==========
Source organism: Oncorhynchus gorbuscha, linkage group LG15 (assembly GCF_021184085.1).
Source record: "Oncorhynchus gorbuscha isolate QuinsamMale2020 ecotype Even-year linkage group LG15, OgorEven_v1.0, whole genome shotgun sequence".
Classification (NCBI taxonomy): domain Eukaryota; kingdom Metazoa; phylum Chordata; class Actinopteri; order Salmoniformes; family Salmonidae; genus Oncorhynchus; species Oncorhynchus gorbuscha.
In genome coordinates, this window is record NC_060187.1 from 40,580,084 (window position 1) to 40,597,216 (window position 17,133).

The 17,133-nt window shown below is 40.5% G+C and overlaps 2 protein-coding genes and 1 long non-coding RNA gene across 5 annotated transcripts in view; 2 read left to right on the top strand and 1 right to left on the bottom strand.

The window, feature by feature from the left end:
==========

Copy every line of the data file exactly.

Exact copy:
Source organism: Oncorhynchus gorbuscha, linkage group LG15 (assembly GCF_021184085.1).
Source record: "Oncorhynchus gorbuscha isolate QuinsamMale2020 ecotype Even-year linkage group LG15, OgorEven_v1.0, whole genome shotgun sequence".
Classification (NCBI taxonomy): domain Eukaryota; kingdom Metazoa; phylum Chordata; class Actinopteri; order Salmoniformes; family Salmonidae; genus Oncorhynchus; species Oncorhynchus gorbuscha.
In genome coordinates, this window is record NC_060187.1 from 40,580,084 (window position 1) to 40,597,216 (window position 17,133).

The 17,133-nt window shown below is 40.5% G+C and overlaps 2 protein-coding genes and 1 long non-coding RNA gene across 5 annotated transcripts in view; 2 read left to right on the top strand and 1 right to left on the bottom strand.

The window, feature by feature from the left end: